Tell Your Congress members: It’s Time to Eliminate Tax Exempt Status for Major Sports Leagues

The world’s autocratic, human-rights abusing oligarchs just had another huge PR win -- and this one is subsidized by your tax dollars.

The PGA Tour just announced its merger with LIV Golf -- an upstart golf league that is funded by the Saudi Arabia Public Investment Fund. The fund is controlled by Saudi Crown Prince Mohammed bin Salman (MBS), the man responsible for the murder of journalist Jamal Khashoggi. In recent years, the Saudis and MBS have spent billions on LIV Golf in an effort to “sportswash” their reputation around the globe, hoping their affiliation with golf, a respectable sport played by society’s elites, will distract from their history of human rights abuses, brutal political repression, and close ties with violent religious extremists.

Despite all this, the PGA Tour is happy to accept their money. And because the PGA Tour, like many other sports leagues, is a 501(c)(6) nonprofit, the PGA is also happy to continue paying no income taxes whatsoever on the billions in revenue it earns.

Enough is enough. Multi-billion dollar sports leagues have skated by without paying taxes for far too long, and we certainly should not permit the PGA Tour to sell out in such a disgraceful way. There is no reason for it to continue benefiting from tax-exempt status. Our tax laws must be changed to eliminate the loophole that allows these entities to claim tax-exempt nonprofit status when they earn billions of dollars each year.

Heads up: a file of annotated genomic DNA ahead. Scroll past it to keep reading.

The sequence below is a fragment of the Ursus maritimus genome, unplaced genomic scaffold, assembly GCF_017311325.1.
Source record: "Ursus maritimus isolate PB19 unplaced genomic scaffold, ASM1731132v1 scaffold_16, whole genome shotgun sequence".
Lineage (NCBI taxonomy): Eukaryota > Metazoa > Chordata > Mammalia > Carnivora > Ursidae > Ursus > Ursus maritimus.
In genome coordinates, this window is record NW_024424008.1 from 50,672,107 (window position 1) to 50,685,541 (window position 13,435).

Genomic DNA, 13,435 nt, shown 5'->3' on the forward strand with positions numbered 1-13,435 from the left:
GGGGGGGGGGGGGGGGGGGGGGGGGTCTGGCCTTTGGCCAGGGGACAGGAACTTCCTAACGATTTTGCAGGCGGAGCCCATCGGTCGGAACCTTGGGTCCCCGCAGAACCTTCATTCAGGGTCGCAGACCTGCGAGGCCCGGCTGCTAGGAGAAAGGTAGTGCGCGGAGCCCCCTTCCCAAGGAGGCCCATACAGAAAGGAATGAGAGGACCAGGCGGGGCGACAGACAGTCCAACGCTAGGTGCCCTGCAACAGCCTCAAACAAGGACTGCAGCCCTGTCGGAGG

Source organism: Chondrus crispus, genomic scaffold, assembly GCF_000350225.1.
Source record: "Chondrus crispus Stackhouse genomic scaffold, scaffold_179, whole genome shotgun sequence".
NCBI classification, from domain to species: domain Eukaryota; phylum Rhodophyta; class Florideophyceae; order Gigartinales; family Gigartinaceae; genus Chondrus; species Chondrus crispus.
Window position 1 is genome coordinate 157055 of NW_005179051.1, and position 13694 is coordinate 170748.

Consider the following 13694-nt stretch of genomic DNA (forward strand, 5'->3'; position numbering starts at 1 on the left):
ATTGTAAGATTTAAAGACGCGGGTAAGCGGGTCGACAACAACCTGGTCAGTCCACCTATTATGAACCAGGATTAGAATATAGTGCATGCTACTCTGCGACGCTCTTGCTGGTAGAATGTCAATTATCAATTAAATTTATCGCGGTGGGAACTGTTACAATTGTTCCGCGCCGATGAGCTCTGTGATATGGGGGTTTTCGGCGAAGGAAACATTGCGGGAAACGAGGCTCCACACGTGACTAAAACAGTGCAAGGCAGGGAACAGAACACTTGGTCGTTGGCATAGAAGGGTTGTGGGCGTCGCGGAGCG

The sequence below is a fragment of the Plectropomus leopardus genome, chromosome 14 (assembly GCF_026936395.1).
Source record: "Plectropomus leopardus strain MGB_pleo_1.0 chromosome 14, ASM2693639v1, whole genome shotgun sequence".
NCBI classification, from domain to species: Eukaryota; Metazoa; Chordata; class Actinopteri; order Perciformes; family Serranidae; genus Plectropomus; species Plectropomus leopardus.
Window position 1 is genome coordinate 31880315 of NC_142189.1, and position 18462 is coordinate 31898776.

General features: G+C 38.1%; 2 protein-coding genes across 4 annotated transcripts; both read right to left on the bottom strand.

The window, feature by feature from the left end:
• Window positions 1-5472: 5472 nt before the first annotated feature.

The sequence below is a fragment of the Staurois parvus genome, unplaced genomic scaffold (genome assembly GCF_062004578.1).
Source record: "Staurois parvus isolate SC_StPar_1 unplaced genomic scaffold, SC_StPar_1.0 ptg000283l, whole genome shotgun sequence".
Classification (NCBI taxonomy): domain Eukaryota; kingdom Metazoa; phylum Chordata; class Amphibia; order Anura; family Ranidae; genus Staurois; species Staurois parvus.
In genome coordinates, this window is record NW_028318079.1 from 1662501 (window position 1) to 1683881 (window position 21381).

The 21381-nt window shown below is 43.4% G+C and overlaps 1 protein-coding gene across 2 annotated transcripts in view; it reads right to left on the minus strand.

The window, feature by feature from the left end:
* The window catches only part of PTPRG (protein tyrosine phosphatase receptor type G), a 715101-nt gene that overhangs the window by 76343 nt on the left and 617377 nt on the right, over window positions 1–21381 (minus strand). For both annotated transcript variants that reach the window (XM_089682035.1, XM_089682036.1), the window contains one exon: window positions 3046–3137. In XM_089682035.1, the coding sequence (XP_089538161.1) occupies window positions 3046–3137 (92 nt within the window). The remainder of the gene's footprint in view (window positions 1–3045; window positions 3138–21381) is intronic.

Between 2016-2019, the PGA Tour produced more than $250 million in profits, and it brought in $1.5 billion in revenue in 2019 alone. And it’s not just the PGA Tour that’s getting away with this: the NCAA is a sports juggernaut that brings in $1 billion per year -- with a significant portion coming just from March Madness. Throw in the value of its media contracts, and their non-taxable winnings come to $19.6 billion per year. Those lucrative contracts, it should be noted, don’t expire until 2032. The same sweet deal also applies to the National Hockey League (NHL).

The sports leagues defend their not-for-profit status by arguing that their income doesn’t benefit any particular person. But a closer look shows that plenty of people are becoming very rich operating these “not-for-profit” organizations. In the PGA alone, executives receive millions of dollars in compensation , yet their “non-profit” status allowed the PGA to avoid $80 million in taxes.

If the PGA Tour, NCAA, NHL, and other sports leagues won’t follow in the steps of the NFL and Major League Baseball (MLB) and voluntarily give up their tax exempt statuses, Congress must do it for them.

Pro sports are always a tough target for lawmakers due to their popular support, but even the most passionate golf fans can agree that the PGA Tour’s decision to merge with LIV Golf is indefensible. This open embrace of the worst excesses of global oligarchy should open the door for real legislative change. Legislation has been introduced in the past with bipartisan support to revoke the tax-exempt status of sports leagues, and Representative John Garamendi has just put forward a bill in response to the PGA/LIV merger that would do the same. Now it’s up to Congress to come together to get it done once and for all, and put an end to this unjustifiable rule.

Tell Congress:
Eliminate tax exempt statuses for major sports leagues and make these multi-million dollar corporations finally pay what they owe.